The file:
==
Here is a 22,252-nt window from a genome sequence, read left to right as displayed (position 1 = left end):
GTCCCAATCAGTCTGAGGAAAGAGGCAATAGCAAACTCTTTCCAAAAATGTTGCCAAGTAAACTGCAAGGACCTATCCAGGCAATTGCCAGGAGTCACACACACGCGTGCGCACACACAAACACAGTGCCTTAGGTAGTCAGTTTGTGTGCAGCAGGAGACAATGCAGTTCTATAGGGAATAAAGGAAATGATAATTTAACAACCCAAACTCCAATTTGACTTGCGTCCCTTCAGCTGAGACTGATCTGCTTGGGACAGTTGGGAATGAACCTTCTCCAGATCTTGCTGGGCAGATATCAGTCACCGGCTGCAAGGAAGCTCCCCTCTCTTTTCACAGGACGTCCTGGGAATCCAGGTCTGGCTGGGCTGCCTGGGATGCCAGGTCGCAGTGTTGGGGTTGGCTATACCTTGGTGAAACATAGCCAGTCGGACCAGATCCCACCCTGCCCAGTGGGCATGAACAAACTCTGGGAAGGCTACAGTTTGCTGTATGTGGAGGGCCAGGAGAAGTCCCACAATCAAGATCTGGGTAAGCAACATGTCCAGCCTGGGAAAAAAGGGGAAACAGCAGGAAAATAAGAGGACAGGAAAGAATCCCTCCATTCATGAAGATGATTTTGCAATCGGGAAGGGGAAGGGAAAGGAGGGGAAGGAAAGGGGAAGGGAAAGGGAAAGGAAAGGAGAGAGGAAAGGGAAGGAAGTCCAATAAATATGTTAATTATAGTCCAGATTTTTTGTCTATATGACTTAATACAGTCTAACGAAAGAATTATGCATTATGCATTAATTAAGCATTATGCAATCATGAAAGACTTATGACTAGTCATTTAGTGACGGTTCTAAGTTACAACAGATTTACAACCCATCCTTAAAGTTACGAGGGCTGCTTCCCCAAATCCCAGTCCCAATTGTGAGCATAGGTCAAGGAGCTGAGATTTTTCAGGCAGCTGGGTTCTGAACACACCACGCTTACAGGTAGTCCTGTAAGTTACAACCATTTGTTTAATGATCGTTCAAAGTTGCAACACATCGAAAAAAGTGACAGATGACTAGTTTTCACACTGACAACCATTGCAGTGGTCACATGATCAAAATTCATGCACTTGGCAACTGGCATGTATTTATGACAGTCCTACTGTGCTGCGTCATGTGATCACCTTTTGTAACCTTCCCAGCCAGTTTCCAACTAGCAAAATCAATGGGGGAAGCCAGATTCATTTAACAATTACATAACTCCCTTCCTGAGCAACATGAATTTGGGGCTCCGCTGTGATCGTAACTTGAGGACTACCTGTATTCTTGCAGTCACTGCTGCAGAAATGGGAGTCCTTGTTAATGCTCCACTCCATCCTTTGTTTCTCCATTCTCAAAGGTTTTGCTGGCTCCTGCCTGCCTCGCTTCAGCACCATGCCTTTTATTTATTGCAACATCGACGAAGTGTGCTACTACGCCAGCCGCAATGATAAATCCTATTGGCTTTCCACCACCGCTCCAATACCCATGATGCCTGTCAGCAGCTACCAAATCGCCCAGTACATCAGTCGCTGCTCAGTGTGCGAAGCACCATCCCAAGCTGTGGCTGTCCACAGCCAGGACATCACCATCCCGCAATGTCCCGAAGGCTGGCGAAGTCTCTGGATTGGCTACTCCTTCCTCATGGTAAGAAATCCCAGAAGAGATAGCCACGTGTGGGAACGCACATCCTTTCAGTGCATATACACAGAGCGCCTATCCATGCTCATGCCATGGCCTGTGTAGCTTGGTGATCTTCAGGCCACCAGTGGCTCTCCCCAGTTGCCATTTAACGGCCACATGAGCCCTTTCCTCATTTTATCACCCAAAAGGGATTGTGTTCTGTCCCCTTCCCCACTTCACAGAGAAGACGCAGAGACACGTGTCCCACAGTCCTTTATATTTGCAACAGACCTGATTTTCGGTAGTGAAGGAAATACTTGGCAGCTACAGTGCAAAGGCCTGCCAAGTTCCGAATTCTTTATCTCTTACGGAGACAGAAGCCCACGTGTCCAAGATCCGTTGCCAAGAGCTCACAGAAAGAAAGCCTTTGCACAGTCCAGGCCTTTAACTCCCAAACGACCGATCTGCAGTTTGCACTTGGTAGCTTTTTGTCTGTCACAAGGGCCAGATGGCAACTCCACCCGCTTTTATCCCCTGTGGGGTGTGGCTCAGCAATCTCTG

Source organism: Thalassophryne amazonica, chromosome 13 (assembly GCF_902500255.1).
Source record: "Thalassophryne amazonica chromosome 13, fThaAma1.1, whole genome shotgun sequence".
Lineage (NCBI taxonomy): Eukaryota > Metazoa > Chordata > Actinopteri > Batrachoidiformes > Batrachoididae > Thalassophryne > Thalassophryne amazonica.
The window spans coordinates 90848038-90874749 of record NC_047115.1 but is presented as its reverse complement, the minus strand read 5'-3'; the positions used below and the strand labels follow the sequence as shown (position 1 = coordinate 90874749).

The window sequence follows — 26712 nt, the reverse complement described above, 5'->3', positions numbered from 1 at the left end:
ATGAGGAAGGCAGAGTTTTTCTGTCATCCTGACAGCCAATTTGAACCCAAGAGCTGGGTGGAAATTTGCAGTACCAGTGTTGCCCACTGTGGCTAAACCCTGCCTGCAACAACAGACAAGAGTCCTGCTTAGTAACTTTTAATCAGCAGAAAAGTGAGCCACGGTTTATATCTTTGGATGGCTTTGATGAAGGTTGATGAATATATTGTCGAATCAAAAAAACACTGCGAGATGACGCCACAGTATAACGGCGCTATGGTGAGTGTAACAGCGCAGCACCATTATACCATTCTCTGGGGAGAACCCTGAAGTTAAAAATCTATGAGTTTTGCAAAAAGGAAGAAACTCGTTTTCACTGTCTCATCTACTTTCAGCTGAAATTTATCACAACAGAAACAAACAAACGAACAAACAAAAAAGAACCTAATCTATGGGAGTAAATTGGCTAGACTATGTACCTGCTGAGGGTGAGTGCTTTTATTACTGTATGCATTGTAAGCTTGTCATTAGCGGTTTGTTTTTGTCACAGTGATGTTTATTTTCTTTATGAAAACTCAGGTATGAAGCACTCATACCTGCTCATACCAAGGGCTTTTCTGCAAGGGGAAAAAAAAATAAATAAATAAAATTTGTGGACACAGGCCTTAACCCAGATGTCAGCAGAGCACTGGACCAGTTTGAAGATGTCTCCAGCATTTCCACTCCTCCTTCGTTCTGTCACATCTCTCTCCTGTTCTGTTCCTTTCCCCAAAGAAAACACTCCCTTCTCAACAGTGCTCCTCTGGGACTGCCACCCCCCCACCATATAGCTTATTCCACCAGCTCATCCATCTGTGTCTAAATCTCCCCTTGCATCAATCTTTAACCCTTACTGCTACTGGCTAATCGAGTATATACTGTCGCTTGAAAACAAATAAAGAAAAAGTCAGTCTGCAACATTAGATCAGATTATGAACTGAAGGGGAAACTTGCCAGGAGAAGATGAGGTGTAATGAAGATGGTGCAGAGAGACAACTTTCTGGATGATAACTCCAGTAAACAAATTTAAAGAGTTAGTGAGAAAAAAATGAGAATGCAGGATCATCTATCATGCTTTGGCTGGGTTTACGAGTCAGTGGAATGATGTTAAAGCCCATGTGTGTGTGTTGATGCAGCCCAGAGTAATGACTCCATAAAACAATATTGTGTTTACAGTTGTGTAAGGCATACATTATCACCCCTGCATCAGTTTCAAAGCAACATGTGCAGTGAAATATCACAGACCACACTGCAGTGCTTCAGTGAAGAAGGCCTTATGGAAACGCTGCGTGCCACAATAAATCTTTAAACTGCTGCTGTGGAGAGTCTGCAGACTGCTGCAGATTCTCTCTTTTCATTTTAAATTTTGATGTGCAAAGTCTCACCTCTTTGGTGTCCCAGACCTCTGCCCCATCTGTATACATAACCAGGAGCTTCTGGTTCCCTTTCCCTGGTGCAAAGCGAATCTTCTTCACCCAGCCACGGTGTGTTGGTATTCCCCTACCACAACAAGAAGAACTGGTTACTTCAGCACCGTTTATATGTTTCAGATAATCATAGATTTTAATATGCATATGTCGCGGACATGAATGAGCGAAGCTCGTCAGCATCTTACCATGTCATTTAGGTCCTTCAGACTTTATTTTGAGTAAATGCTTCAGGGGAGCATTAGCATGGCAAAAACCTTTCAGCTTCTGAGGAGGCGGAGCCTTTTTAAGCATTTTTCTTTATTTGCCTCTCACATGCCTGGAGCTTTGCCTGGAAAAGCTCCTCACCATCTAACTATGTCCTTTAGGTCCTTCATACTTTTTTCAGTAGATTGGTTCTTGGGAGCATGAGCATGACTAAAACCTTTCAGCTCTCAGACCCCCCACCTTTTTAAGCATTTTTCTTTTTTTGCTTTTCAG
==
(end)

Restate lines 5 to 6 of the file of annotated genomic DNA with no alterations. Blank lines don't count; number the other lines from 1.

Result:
Lineage (NCBI taxonomy): Eukaryota > Metazoa > Chordata > Actinopteri > Batrachoidiformes > Batrachoididae > Thalassophryne > Thalassophryne amazonica.
The window spans coordinates 90848038-90874749 of record NC_047115.1 but is presented as its reverse complement, the minus strand read 5'-3'; the positions used below and the strand labels follow the sequence as shown (position 1 = coordinate 90874749).